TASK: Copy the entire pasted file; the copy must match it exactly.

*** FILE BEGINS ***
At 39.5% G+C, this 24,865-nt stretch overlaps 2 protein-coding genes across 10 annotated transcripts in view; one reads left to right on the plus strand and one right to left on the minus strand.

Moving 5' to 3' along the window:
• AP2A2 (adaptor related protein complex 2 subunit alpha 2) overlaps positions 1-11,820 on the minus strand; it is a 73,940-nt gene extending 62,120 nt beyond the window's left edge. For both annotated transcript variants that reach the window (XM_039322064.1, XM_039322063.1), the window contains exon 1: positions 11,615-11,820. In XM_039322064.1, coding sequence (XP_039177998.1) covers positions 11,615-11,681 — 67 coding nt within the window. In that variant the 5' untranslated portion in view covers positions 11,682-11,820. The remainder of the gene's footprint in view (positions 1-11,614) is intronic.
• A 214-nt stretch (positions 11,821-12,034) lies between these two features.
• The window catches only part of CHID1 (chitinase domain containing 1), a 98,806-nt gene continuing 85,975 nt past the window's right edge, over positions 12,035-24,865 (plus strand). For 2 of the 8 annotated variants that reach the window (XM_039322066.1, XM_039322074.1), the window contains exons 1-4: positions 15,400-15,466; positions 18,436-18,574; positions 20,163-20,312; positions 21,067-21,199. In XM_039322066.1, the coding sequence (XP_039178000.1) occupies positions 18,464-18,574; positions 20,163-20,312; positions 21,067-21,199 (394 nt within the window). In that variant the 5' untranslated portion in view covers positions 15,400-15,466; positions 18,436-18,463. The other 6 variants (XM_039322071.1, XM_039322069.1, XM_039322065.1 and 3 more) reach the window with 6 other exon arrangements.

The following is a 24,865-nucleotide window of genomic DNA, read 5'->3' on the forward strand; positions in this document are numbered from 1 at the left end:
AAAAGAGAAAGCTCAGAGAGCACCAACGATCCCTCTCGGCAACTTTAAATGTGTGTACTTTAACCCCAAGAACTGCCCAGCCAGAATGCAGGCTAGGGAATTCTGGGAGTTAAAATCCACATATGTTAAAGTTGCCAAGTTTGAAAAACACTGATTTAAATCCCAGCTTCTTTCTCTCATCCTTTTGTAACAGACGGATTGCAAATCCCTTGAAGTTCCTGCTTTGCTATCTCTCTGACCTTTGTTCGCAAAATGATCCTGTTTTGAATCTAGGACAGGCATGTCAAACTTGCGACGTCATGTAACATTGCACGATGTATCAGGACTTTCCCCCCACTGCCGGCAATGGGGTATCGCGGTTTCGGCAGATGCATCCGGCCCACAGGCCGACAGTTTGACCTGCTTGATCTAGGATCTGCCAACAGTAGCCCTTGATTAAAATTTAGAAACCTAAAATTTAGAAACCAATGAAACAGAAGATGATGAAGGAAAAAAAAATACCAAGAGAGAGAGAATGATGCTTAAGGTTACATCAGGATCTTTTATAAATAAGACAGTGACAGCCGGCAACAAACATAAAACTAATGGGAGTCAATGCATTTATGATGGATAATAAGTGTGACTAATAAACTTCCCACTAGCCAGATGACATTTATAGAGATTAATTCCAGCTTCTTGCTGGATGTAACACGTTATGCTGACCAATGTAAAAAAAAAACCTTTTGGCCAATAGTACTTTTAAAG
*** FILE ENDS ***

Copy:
At 39.5% G+C, this 24,865-nt stretch overlaps 2 protein-coding genes across 10 annotated transcripts in view; one reads left to right on the plus strand and one right to left on the minus strand.

Moving 5' to 3' along the window:
• AP2A2 (adaptor related protein complex 2 subunit alpha 2) overlaps positions 1-11,820 on the minus strand; it is a 73,940-nt gene extending 62,120 nt beyond the window's left edge. For both annotated transcript variants that reach the window (XM_039322064.1, XM_039322063.1), the window contains exon 1: positions 11,615-11,820. In XM_039322064.1, coding sequence (XP_039177998.1) covers positions 11,615-11,681 — 67 coding nt within the window. In that variant the 5' untranslated portion in view covers positions 11,682-11,820. The remainder of the gene's footprint in view (positions 1-11,614) is intronic.
• A 214-nt stretch (positions 11,821-12,034) lies between these two features.
• The window catches only part of CHID1 (chitinase domain containing 1), a 98,806-nt gene continuing 85,975 nt past the window's right edge, over positions 12,035-24,865 (plus strand). For 2 of the 8 annotated variants that reach the window (XM_039322066.1, XM_039322074.1), the window contains exons 1-4: positions 15,400-15,466; positions 18,436-18,574; positions 20,163-20,312; positions 21,067-21,199. In XM_039322066.1, the coding sequence (XP_039178000.1) occupies positions 18,464-18,574; positions 20,163-20,312; positions 21,067-21,199 (394 nt within the window). In that variant the 5' untranslated portion in view covers positions 15,400-15,466; positions 18,436-18,463. The other 6 variants (XM_039322071.1, XM_039322069.1, XM_039322065.1 and 3 more) reach the window with 6 other exon arrangements.

The following is a 24,865-nucleotide window of genomic DNA, read 5'->3' on the forward strand; positions in this document are numbered from 1 at the left end:
AAAAGAGAAAGCTCAGAGAGCACCAACGATCCCTCTCGGCAACTTTAAATGTGTGTACTTTAACCCCAAGAACTGCCCAGCCAGAATGCAGGCTAGGGAATTCTGGGAGTTAAAATCCACATATGTTAAAGTTGCCAAGTTTGAAAAACACTGATTTAAATCCCAGCTTCTTTCTCTCATCCTTTTGTAACAGACGGATTGCAAATCCCTTGAAGTTCCTGCTTTGCTATCTCTCTGACCTTTGTTCGCAAAATGATCCTGTTTTGAATCTAGGACAGGCATGTCAAACTTGCGACGTCATGTAACATTGCACGATGTATCAGGACTTTCCCCCCACTGCCGGCAATGGGGTATCGCGGTTTCGGCAGATGCATCCGGCCCACAGGCCGACAGTTTGACCTGCTTGATCTAGGATCTGCCAACAGTAGCCCTTGATTAAAATTTAGAAACCTAAAATTTAGAAACCAATGAAACAGAAGATGATGAAGGAAAAAAAAATACCAAGAGAGAGAGAATGATGCTTAAGGTTACATCAGGATCTTTTATAAATAAGACAGTGACAGCCGGCAACAAACATAAAACTAATGGGAGTCAATGCATTTATGATGGATAATAAGTGTGACTAATAAACTTCCCACTAGCCAGATGACATTTATAGAGATTAATTCCAGCTTCTTGCTGGATGTAACACGTTATGCTGACCAATGTAAAAAAAAAACCTTTTGGCCAATAGTACTTTTAAAG